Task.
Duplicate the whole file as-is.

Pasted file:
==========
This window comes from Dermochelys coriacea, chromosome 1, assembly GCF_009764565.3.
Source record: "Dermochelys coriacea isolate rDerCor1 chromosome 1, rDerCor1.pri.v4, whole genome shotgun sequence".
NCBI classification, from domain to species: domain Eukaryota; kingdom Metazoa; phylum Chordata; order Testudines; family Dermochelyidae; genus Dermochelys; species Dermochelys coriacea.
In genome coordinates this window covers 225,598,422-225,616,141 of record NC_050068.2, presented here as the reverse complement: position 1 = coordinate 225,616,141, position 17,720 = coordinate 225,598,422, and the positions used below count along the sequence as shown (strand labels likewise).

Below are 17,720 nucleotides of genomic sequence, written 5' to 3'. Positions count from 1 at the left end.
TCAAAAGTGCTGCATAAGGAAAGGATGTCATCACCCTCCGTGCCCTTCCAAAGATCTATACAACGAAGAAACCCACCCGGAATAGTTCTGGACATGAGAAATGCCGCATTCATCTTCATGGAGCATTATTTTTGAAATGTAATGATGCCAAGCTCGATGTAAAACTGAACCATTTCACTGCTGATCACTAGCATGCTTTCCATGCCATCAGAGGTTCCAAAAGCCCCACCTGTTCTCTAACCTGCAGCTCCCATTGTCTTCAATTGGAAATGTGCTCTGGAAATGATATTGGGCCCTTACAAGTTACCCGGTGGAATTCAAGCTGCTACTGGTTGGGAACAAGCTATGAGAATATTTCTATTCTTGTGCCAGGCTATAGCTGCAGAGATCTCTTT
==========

This window comes from Dermochelys coriacea, chromosome 1, assembly GCF_009764565.3.
Source record: "Dermochelys coriacea isolate rDerCor1 chromosome 1, rDerCor1.pri.v4, whole genome shotgun sequence".
NCBI classification, from domain to species: domain Eukaryota; kingdom Metazoa; phylum Chordata; order Testudines; family Dermochelyidae; genus Dermochelys; species Dermochelys coriacea.
In genome coordinates this window covers 225,598,422-225,616,141 of record NC_050068.2, presented here as the reverse complement: position 1 = coordinate 225,616,141, position 17,720 = coordinate 225,598,422, and the positions used below count along the sequence as shown (strand labels likewise).

Below are 17,720 nucleotides of genomic sequence, written 5' to 3'. Positions count from 1 at the left end.
TCAAAAGTGCTGCATAAGGAAAGGATGTCATCACCCTCCGTGCCCTTCCAAAGATCTATACAACGAAGAAACCCACCCGGAATAGTTCTGGACATGAGAAATGCCGCATTCATCTTCATGGAGCATTATTTTTGAAATGTAATGATGCCAAGCTCGATGTAAAACTGAACCATTTCACTGCTGATCACTAGCATGCTTTCCATGCCATCAGAGGTTCCAAAAGCCCCACCTGTTCTCTAACCTGCAGCTCCCATTGTCTTCAATTGGAAATGTGCTCTGGAAATGATATTGGGCCCTTACAAGTTACCCGGTGGAATTCAAGCTGCTACTGGTTGGGAACAAGCTATGAGAATATTTCTATTCTTGTGCCAGGCTATAGCTGCAGAGATCTCTTT